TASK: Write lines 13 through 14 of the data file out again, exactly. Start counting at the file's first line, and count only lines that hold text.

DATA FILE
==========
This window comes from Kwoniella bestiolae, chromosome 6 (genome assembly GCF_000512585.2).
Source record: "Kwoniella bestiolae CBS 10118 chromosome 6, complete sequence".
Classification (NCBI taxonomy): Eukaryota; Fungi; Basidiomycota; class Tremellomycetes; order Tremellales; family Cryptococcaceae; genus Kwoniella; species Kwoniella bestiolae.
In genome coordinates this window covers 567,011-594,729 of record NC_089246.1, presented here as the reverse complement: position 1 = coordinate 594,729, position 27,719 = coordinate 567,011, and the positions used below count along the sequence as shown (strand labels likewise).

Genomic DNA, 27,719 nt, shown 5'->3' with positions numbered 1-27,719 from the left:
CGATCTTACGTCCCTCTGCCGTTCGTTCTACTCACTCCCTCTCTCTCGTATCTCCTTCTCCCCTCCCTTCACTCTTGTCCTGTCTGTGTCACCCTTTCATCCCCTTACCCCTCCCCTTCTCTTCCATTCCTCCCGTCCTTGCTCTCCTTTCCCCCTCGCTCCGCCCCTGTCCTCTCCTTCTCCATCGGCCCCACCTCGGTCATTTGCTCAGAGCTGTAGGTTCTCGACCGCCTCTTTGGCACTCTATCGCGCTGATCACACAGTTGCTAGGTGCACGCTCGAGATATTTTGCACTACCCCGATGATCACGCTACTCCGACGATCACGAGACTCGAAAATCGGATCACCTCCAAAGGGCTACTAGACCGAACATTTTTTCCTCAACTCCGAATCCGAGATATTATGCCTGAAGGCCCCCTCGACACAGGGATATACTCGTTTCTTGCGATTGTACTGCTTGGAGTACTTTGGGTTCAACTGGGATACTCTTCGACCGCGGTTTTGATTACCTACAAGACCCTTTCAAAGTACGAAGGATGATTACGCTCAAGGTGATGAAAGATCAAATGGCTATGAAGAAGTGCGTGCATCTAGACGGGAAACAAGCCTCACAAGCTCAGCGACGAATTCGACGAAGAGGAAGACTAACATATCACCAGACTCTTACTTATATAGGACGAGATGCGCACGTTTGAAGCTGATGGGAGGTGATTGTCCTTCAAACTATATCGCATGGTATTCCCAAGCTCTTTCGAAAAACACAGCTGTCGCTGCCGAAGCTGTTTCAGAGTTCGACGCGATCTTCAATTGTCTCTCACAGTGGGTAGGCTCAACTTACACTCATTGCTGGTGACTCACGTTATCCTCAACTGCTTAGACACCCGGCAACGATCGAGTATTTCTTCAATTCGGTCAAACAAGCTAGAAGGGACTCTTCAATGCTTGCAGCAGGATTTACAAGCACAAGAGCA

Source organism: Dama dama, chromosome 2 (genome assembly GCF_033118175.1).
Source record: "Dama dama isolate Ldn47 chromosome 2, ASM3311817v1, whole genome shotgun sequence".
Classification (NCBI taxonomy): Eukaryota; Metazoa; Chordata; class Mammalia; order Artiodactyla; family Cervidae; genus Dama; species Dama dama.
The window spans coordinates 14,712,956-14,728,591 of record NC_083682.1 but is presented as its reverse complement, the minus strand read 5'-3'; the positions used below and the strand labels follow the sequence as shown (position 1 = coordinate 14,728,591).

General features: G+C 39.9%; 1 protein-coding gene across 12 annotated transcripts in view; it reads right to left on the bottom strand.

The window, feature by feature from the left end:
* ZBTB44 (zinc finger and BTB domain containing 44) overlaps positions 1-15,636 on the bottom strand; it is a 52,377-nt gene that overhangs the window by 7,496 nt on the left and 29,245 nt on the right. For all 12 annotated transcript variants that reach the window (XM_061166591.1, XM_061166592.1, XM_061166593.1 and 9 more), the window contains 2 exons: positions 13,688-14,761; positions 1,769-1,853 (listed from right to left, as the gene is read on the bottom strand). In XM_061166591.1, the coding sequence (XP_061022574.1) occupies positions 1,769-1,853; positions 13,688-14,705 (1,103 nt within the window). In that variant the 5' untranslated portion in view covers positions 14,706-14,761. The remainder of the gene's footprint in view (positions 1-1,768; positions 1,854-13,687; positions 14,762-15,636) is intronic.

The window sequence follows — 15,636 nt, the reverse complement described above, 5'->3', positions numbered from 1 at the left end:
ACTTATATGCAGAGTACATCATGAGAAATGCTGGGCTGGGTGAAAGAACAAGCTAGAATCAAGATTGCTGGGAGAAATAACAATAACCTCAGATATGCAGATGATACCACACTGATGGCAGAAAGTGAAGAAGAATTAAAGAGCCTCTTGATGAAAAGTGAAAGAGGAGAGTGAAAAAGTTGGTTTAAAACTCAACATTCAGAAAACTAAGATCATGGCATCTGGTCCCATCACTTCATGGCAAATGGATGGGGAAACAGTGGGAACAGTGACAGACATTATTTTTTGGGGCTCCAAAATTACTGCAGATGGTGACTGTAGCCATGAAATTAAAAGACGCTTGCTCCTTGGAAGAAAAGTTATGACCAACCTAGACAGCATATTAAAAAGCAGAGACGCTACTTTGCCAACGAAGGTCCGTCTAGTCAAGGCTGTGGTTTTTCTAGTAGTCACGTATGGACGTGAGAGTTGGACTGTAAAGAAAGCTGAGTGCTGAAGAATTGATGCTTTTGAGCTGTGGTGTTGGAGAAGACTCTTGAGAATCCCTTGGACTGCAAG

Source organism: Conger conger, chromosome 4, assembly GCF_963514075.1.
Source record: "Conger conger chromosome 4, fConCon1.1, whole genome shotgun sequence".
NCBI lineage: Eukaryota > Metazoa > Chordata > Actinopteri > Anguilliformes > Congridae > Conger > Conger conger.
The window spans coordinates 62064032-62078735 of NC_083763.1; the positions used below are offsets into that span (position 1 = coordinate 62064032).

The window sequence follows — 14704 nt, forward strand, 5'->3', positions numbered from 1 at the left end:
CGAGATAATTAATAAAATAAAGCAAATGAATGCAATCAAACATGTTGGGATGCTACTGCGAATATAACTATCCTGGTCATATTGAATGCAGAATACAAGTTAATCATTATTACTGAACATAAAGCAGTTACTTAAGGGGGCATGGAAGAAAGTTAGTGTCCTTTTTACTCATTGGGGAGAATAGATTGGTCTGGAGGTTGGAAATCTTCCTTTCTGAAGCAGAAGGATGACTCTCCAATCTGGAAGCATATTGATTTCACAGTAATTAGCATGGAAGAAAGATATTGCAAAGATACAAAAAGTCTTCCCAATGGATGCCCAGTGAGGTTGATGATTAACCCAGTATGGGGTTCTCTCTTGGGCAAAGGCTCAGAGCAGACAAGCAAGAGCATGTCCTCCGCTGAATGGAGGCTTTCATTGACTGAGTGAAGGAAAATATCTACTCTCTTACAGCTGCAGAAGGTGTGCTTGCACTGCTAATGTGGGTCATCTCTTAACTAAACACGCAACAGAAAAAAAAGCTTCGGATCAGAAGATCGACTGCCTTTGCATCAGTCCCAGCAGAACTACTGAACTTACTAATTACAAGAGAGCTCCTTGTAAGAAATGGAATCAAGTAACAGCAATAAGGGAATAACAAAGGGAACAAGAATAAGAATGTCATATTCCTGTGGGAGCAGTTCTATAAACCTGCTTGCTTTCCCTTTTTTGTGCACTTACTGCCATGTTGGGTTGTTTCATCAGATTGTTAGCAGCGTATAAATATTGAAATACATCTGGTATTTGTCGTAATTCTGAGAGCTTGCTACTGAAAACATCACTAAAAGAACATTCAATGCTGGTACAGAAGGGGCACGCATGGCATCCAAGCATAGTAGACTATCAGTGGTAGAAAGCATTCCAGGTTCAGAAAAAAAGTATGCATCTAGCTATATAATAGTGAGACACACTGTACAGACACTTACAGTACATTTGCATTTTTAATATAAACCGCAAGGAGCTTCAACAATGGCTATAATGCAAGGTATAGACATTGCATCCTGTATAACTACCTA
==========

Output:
* ZBTB44 (zinc finger and BTB domain containing 44) overlaps positions 1-15,636 on the bottom strand; it is a 52,377-nt gene that overhangs the window by 7,496 nt on the left and 29,245 nt on the right. For all 12 annotated transcript variants that reach the window (XM_061166591.1, XM_061166592.1, XM_061166593.1 and 9 more), the window contains 2 exons: positions 13,688-14,761; positions 1,769-1,853 (listed from right to left, as the gene is read on the bottom strand). In XM_061166591.1, the coding sequence (XP_061022574.1) occupies positions 1,769-1,853; positions 13,688-14,705 (1,103 nt within the window). In that variant the 5' untranslated portion in view covers positions 14,706-14,761. The remainder of the gene's footprint in view (positions 1-1,768; positions 1,854-13,687; positions 14,762-15,636) is intronic.

The window sequence follows — 15,636 nt, the reverse complement described above, 5'->3', positions numbered from 1 at the left end: